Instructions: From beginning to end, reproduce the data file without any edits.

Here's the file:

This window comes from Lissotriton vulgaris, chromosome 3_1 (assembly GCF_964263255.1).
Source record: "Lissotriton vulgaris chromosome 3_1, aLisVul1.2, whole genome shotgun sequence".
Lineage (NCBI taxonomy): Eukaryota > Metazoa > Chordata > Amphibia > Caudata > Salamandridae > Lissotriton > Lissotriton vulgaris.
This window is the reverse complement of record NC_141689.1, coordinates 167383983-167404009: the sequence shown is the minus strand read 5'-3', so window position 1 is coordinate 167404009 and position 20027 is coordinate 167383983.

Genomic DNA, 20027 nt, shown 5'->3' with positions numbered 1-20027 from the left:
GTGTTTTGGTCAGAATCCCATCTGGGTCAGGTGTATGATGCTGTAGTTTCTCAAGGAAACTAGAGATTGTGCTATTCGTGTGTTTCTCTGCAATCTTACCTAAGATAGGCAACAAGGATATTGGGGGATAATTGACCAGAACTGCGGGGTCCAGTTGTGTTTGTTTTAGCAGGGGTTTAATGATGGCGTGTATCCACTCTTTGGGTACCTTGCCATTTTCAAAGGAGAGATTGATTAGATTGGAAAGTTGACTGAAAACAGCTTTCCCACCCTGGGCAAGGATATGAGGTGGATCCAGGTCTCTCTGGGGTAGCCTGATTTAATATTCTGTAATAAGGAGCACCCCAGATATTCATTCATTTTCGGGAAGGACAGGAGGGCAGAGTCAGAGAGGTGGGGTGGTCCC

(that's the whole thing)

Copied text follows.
This window comes from Lissotriton vulgaris, chromosome 3_1 (assembly GCF_964263255.1).
Source record: "Lissotriton vulgaris chromosome 3_1, aLisVul1.2, whole genome shotgun sequence".
Lineage (NCBI taxonomy): Eukaryota > Metazoa > Chordata > Amphibia > Caudata > Salamandridae > Lissotriton > Lissotriton vulgaris.
This window is the reverse complement of record NC_141689.1, coordinates 167383983-167404009: the sequence shown is the minus strand read 5'-3', so window position 1 is coordinate 167404009 and position 20027 is coordinate 167383983.

Genomic DNA, 20027 nt, shown 5'->3' with positions numbered 1-20027 from the left:
GTGTTTTGGTCAGAATCCCATCTGGGTCAGGTGTATGATGCTGTAGTTTCTCAAGGAAACTAGAGATTGTGCTATTCGTGTGTTTCTCTGCAATCTTACCTAAGATAGGCAACAAGGATATTGGGGGATAATTGACCAGAACTGCGGGGTCCAGTTGTGTTTGTTTTAGCAGGGGTTTAATGATGGCGTGTATCCACTCTTTGGGTACCTTGCCATTTTCAAAGGAGAGATTGATTAGATTGGAAAGTTGACTGAAAACAGCTTTCCCACCCTGGGCAAGGATATGAGGTGGATCCAGGTCTCTCTGGGGTAGCCTGATTTAATATTCTGTAATAAGGAGCACCCCAGATATTCATTCATTTTCGGGAAGGACAGGAGGGCAGAGTCAGAGAGGTGGGGTGGTCCC